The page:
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Consumer confidence backs off 15-year high


Consumer confidence slipped slightly in January after reaching a 15-year high in December, though outlook for the present overrode the outlook for the future.

The index now stands at 111.8 (less than an expected 113), down from 113.3 the previous month.

“Consumer confidence decreased in January, after reaching a 15-year high in December (Aug. 2001, 114.0),” said Lynn Franco, director of Economic Indicators at The Conference Board. “The decline in confidence was driven solely by a less optimistic outlook for business conditions, jobs, and especially consumers’ income prospects. Consumers’ assessment of current conditions, on the other hand, improved in January. Despite the retreat in confidence, consumers remain confident that the economy will continue to expand in the coming months.”

The Present Situation Index actually increased from 123.5 to 129.7, with those saying business conditions are “good” increasing slightly from 28.6% to 29.3%, while those saying business conditions are “bad” decreasing from 17.8% to 16.1%. Consumers’ assessment of the labor market was also more positive than last month. The percentage of consumers stating jobs are “plentiful” rose from 26.0% to 27.4%, while those claiming jobs are “hard to get” decreased from 22.7% to 21.5%.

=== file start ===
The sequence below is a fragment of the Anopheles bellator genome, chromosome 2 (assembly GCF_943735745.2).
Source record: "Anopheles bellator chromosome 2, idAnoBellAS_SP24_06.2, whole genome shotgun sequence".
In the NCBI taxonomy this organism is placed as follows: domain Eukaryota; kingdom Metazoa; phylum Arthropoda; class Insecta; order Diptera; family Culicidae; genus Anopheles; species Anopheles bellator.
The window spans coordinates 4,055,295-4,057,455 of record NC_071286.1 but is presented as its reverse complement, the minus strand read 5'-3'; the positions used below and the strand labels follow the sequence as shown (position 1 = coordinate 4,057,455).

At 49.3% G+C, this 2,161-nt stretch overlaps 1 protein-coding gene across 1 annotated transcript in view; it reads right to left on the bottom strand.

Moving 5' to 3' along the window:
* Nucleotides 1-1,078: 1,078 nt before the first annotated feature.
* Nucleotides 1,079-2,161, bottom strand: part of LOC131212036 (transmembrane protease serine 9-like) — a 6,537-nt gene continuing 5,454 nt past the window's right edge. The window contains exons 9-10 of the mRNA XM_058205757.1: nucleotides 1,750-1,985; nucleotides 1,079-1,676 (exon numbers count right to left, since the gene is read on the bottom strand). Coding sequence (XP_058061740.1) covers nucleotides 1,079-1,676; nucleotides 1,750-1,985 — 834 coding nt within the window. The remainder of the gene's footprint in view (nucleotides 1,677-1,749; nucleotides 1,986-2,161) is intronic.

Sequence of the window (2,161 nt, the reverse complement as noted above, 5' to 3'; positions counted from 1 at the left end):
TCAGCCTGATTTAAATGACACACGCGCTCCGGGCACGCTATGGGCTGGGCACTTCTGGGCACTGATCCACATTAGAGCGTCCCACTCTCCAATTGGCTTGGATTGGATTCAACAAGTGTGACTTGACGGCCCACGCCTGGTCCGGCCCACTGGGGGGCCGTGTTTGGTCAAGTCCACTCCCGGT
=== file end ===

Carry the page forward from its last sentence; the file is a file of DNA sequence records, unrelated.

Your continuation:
Meanwhile, the Expectations Index decreased from 106.4 last month to 99.8. The percentage of consumers expecting business conditions to improve over the next six months decreased from 24.7% to 23.1%, while those expecting business conditions to worsen increased from 8.9% to 10.7%.

As for the labor market, the proportion expecting more jobs in the months ahead decreased from 21.7% to 19.8%, while those anticipating fewer jobs was virtually unchanged at 14.0%. The percentage of consumers expecting their incomes to increase declined from 21.5% to 18.0%, while the proportion expecting a decrease rose from 8.6% to 9.6%.
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